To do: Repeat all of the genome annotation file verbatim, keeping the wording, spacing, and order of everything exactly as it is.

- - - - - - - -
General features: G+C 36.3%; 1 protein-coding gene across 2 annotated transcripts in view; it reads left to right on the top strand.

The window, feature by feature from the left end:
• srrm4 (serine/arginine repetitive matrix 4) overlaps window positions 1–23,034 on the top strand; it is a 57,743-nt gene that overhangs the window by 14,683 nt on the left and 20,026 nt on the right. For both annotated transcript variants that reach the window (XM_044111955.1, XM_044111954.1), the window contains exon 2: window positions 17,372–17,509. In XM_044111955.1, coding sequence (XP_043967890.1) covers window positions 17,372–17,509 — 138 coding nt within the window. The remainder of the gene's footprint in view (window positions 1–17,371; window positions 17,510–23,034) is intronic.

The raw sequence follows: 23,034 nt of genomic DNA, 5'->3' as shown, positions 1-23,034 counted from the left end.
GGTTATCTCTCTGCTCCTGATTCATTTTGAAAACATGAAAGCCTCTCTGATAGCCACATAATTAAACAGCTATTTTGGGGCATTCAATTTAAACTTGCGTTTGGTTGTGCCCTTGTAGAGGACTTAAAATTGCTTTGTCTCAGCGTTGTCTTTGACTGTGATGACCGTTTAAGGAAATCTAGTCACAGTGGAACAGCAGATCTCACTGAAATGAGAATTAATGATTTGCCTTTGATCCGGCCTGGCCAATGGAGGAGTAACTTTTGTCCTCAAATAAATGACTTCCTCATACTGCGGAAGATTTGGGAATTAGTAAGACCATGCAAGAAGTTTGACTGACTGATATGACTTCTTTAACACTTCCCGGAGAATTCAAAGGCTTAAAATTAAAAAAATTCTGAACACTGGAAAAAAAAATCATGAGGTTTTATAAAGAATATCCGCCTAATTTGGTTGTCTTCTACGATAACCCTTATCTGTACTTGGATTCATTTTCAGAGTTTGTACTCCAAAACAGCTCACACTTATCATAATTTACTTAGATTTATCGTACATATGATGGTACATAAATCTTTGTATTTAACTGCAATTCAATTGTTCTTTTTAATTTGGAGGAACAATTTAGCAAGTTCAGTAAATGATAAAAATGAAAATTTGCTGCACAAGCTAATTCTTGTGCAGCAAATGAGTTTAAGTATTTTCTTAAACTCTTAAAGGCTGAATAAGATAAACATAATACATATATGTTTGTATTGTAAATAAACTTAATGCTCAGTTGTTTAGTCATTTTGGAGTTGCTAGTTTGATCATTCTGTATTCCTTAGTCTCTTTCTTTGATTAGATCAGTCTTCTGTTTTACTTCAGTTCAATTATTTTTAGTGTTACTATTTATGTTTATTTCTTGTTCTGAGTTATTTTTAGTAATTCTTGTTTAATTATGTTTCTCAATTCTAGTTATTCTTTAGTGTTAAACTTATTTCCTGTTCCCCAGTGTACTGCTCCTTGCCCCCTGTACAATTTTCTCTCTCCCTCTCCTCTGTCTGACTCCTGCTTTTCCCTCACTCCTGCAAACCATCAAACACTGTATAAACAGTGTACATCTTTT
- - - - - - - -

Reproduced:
General features: G+C 36.3%; 1 protein-coding gene across 2 annotated transcripts in view; it reads left to right on the top strand.

The window, feature by feature from the left end:
• srrm4 (serine/arginine repetitive matrix 4) overlaps window positions 1–23,034 on the top strand; it is a 57,743-nt gene that overhangs the window by 14,683 nt on the left and 20,026 nt on the right. For both annotated transcript variants that reach the window (XM_044111955.1, XM_044111954.1), the window contains exon 2: window positions 17,372–17,509. In XM_044111955.1, coding sequence (XP_043967890.1) covers window positions 17,372–17,509 — 138 coding nt within the window. The remainder of the gene's footprint in view (window positions 1–17,371; window positions 17,510–23,034) is intronic.

The raw sequence follows: 23,034 nt of genomic DNA, 5'->3' as shown, positions 1-23,034 counted from the left end.
GGTTATCTCTCTGCTCCTGATTCATTTTGAAAACATGAAAGCCTCTCTGATAGCCACATAATTAAACAGCTATTTTGGGGCATTCAATTTAAACTTGCGTTTGGTTGTGCCCTTGTAGAGGACTTAAAATTGCTTTGTCTCAGCGTTGTCTTTGACTGTGATGACCGTTTAAGGAAATCTAGTCACAGTGGAACAGCAGATCTCACTGAAATGAGAATTAATGATTTGCCTTTGATCCGGCCTGGCCAATGGAGGAGTAACTTTTGTCCTCAAATAAATGACTTCCTCATACTGCGGAAGATTTGGGAATTAGTAAGACCATGCAAGAAGTTTGACTGACTGATATGACTTCTTTAACACTTCCCGGAGAATTCAAAGGCTTAAAATTAAAAAAATTCTGAACACTGGAAAAAAAAATCATGAGGTTTTATAAAGAATATCCGCCTAATTTGGTTGTCTTCTACGATAACCCTTATCTGTACTTGGATTCATTTTCAGAGTTTGTACTCCAAAACAGCTCACACTTATCATAATTTACTTAGATTTATCGTACATATGATGGTACATAAATCTTTGTATTTAACTGCAATTCAATTGTTCTTTTTAATTTGGAGGAACAATTTAGCAAGTTCAGTAAATGATAAAAATGAAAATTTGCTGCACAAGCTAATTCTTGTGCAGCAAATGAGTTTAAGTATTTTCTTAAACTCTTAAAGGCTGAATAAGATAAACATAATACATATATGTTTGTATTGTAAATAAACTTAATGCTCAGTTGTTTAGTCATTTTGGAGTTGCTAGTTTGATCATTCTGTATTCCTTAGTCTCTTTCTTTGATTAGATCAGTCTTCTGTTTTACTTCAGTTCAATTATTTTTAGTGTTACTATTTATGTTTATTTCTTGTTCTGAGTTATTTTTAGTAATTCTTGTTTAATTATGTTTCTCAATTCTAGTTATTCTTTAGTGTTAAACTTATTTCCTGTTCCCCAGTGTACTGCTCCTTGCCCCCTGTACAATTTTCTCTCTCCCTCTCCTCTGTCTGACTCCTGCTTTTCCCTCACTCCTGCAAACCATCAAACACTGTATAAACAGTGTACATCTTTT